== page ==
Being a computer programmer, and a good boy scout who’s always prepared when it comes to doctors visits, I will quickly execute a command on my computer to wget a super-secret crash-in-laws-computer webservice I had installed earlier in the month when I helped install a computer game (i knew i had a physical coming up, so sue me). At that moment my in-laws will mysteriously drop from the video conference.

I will muse aloud that they must have spilled water on the mic again, and note that our time’s almost up.

Some while back, our doctor will have decided on tahiti and made herself some popcorn to watch me sweat on the stand while testifying. With in-laws out of the picture, my doctor and wife confer on a diet plan for me and I start to become irate. “I didn’t even eat but one ice cream a week, give me a break, this is bullshit.” My doctor will calmly interject – “but, your fitbit 5000 is showing me that you had around 2000 calories of sugar within a half hour for each of these mystery ice cream trips?” – the doctor will silently think to herself: “ZING!”

The doctor tags out, my wife enters the ring and we go another round about truth and half-truths, my nostrils flaring furiously.

We’re getting nowhere, which is to say, I’m winning, and perhaps maybe, just maybe, saving myself from a fitbit 5000 monitored diet. If I win, I am most definitely going to the grocery store for a 4 pack of ice cream in celebration – naturally.

Time really is running out, and the doctor’s nurse has slipped her a note about a patient with the flu.

The doctor starts to wrap up, but she leaves us with a parting-shot. She quickly pulls up google again and starts typing again “j-a-s-o-n-space-b-a-k-e-r-space-5-space-y-e-a-r-space-g-p-s-space-h-e-a-t-m-a-p-space-n-e-a-r-space-g-r-o-c-e-r-y”.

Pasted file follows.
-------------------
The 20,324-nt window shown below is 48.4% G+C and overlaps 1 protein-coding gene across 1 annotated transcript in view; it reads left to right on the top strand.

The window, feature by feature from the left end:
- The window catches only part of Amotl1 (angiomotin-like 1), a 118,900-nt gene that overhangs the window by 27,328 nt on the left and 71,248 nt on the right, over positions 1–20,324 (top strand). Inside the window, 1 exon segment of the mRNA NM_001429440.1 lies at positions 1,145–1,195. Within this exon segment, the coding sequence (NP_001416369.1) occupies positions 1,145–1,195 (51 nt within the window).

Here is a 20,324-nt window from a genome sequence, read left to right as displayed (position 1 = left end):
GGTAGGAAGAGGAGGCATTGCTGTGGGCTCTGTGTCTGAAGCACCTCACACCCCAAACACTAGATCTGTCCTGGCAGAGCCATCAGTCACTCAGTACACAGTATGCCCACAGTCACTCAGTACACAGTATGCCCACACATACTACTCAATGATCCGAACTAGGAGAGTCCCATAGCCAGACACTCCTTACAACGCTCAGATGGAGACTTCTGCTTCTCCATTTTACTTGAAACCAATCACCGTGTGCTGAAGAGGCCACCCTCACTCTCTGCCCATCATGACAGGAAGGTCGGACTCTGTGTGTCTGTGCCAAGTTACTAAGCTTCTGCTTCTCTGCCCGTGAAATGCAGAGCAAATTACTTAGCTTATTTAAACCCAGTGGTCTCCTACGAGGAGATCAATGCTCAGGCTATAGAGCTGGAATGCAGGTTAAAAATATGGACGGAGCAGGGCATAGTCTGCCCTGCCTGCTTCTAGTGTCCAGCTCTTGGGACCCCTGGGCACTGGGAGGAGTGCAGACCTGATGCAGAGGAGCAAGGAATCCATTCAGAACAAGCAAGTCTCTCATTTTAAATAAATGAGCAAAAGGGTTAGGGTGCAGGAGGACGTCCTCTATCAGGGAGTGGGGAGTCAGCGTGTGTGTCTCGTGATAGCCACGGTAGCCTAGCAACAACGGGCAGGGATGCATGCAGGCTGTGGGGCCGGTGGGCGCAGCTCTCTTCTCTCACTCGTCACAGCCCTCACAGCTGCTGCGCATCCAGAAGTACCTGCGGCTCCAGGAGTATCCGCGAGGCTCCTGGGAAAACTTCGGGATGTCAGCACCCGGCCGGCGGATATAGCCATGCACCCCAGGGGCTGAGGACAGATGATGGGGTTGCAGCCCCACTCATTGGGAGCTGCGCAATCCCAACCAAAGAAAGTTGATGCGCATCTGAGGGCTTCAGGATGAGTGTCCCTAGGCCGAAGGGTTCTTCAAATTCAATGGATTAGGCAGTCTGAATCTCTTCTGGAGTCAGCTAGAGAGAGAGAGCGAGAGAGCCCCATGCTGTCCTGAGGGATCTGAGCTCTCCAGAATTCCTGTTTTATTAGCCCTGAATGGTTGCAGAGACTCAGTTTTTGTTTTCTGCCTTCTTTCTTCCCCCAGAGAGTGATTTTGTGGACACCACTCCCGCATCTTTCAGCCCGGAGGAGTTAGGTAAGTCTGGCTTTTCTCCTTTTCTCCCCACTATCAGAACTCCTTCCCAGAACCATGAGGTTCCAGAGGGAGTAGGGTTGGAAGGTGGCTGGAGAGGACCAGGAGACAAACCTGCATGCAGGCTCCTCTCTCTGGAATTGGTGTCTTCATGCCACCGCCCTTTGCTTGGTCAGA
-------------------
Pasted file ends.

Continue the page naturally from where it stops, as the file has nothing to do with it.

At first, as I watch the doctor type, the pure geek in me will be curious what new google feature my doctor has found, I won’t be able to control my geek and I’ll start asking the doctor questions rapid-fire: what this will be and where she heard about this and so on, but before I’ve even started, she’ll click “i’m feeling lucky”.

And there it will be. A heat map of my favorite grocery store. You know the type, like a crime heat map where areas with no coloration indicate zero crime, green indicates non-zero crime, and bright-red indicates the-wire-style gentrification is around the corner? Right, that kind of map.

The grocery store map will naturally show a bright red area around the registers and the front doors, a token amount of green in the veggie aisle, but there in the middle, slightly more red than my face, will be what we all knew would be there: bright red lines from front door through the candy aisle and ice cream aisle.

The last thing I’ll remember will be my headset’s speakers clipping out from the sheer ferociousness of my wife’s instinctive tirade she’ll launch without pause, and then I’ll click the ‘hangup’ icon.

Don’t worry. I’ll go out for one last four-pack of ice cream anyway.

And that’s how I will become the four-pack-ice-cream guy on the hit tv show ‘americas funniest physicals’.